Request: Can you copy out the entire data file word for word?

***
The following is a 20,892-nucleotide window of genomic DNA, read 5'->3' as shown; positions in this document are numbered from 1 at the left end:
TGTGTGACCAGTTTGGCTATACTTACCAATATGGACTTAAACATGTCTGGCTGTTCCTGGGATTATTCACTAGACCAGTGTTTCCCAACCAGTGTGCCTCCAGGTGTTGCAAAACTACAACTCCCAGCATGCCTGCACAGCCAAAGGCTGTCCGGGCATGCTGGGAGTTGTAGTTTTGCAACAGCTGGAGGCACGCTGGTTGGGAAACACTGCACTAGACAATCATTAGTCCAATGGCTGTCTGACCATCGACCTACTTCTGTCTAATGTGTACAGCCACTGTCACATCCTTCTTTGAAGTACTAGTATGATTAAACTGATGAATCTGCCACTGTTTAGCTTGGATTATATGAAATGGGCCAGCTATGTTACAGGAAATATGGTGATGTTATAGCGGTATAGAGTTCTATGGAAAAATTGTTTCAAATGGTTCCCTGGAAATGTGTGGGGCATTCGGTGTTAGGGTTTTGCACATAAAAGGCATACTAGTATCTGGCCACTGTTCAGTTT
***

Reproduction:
The following is a 20,892-nucleotide window of genomic DNA, read 5'->3' as shown; positions in this document are numbered from 1 at the left end:
TGTGTGACCAGTTTGGCTATACTTACCAATATGGACTTAAACATGTCTGGCTGTTCCTGGGATTATTCACTAGACCAGTGTTTCCCAACCAGTGTGCCTCCAGGTGTTGCAAAACTACAACTCCCAGCATGCCTGCACAGCCAAAGGCTGTCCGGGCATGCTGGGAGTTGTAGTTTTGCAACAGCTGGAGGCACGCTGGTTGGGAAACACTGCACTAGACAATCATTAGTCCAATGGCTGTCTGACCATCGACCTACTTCTGTCTAATGTGTACAGCCACTGTCACATCCTTCTTTGAAGTACTAGTATGATTAAACTGATGAATCTGCCACTGTTTAGCTTGGATTATATGAAATGGGCCAGCTATGTTACAGGAAATATGGTGATGTTATAGCGGTATAGAGTTCTATGGAAAAATTGTTTCAAATGGTTCCCTGGAAATGTGTGGGGCATTCGGTGTTAGGGTTTTGCACATAAAAGGCATACTAGTATCTGGCCACTGTTCAGTTT